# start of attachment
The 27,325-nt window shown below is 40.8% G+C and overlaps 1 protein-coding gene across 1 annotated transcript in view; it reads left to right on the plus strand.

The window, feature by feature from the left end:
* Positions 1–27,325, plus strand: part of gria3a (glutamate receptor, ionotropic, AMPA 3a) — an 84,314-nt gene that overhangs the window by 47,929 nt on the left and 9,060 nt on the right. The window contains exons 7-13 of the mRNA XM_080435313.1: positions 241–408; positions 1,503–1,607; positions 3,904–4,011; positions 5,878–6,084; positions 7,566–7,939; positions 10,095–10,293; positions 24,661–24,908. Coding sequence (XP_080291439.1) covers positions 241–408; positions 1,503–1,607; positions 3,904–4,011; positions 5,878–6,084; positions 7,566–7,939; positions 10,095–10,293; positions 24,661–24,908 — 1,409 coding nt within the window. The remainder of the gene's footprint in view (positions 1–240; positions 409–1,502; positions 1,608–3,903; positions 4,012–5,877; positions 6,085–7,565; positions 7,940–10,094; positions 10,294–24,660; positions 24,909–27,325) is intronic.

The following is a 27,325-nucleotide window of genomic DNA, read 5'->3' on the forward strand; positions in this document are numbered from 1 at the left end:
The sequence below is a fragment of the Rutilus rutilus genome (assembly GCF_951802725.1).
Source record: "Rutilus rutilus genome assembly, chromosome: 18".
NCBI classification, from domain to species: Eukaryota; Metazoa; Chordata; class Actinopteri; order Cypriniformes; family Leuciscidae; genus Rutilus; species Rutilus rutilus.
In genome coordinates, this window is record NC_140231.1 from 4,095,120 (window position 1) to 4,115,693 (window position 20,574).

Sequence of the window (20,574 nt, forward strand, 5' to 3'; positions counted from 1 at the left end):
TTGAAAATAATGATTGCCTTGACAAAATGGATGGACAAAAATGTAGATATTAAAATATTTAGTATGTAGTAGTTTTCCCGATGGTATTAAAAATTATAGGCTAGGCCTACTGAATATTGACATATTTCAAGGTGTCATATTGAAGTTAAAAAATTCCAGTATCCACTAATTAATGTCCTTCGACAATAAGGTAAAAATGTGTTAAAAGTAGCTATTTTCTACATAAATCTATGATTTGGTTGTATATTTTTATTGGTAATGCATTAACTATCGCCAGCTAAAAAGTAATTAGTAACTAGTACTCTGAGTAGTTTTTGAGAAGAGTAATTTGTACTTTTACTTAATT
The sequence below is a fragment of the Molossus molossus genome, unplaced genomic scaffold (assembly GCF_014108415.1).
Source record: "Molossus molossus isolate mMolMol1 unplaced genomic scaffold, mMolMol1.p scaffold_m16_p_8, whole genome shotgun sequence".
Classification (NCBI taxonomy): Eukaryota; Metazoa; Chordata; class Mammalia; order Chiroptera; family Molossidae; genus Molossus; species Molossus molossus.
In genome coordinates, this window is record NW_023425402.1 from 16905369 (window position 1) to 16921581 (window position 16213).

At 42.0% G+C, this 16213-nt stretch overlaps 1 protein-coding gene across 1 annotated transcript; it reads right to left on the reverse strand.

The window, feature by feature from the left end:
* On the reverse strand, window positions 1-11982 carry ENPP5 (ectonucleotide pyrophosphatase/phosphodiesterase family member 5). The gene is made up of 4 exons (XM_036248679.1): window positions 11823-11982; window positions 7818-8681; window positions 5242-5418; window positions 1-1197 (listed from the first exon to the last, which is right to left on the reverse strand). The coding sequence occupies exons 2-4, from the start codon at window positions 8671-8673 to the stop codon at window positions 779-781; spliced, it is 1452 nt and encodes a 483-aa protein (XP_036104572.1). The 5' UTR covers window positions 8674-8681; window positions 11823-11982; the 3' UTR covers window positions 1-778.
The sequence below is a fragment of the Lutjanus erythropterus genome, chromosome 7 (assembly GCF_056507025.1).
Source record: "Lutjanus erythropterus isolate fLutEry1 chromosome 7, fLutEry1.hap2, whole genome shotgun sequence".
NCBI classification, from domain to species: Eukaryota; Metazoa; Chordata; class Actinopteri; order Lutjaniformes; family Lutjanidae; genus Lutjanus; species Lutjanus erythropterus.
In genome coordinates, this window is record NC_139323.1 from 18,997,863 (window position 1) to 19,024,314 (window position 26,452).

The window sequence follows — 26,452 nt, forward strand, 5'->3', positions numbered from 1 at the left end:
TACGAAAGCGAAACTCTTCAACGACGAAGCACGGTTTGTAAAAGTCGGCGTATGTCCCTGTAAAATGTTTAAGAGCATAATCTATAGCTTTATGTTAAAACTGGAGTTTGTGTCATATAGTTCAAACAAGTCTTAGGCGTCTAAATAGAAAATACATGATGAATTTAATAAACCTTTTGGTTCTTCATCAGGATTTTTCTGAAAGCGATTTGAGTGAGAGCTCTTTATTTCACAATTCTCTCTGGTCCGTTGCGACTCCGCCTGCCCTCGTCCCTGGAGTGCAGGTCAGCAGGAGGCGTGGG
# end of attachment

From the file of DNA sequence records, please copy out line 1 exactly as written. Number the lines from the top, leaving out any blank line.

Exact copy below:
The 27,325-nt window shown below is 40.8% G+C and overlaps 1 protein-coding gene across 1 annotated transcript in view; it reads left to right on the plus strand.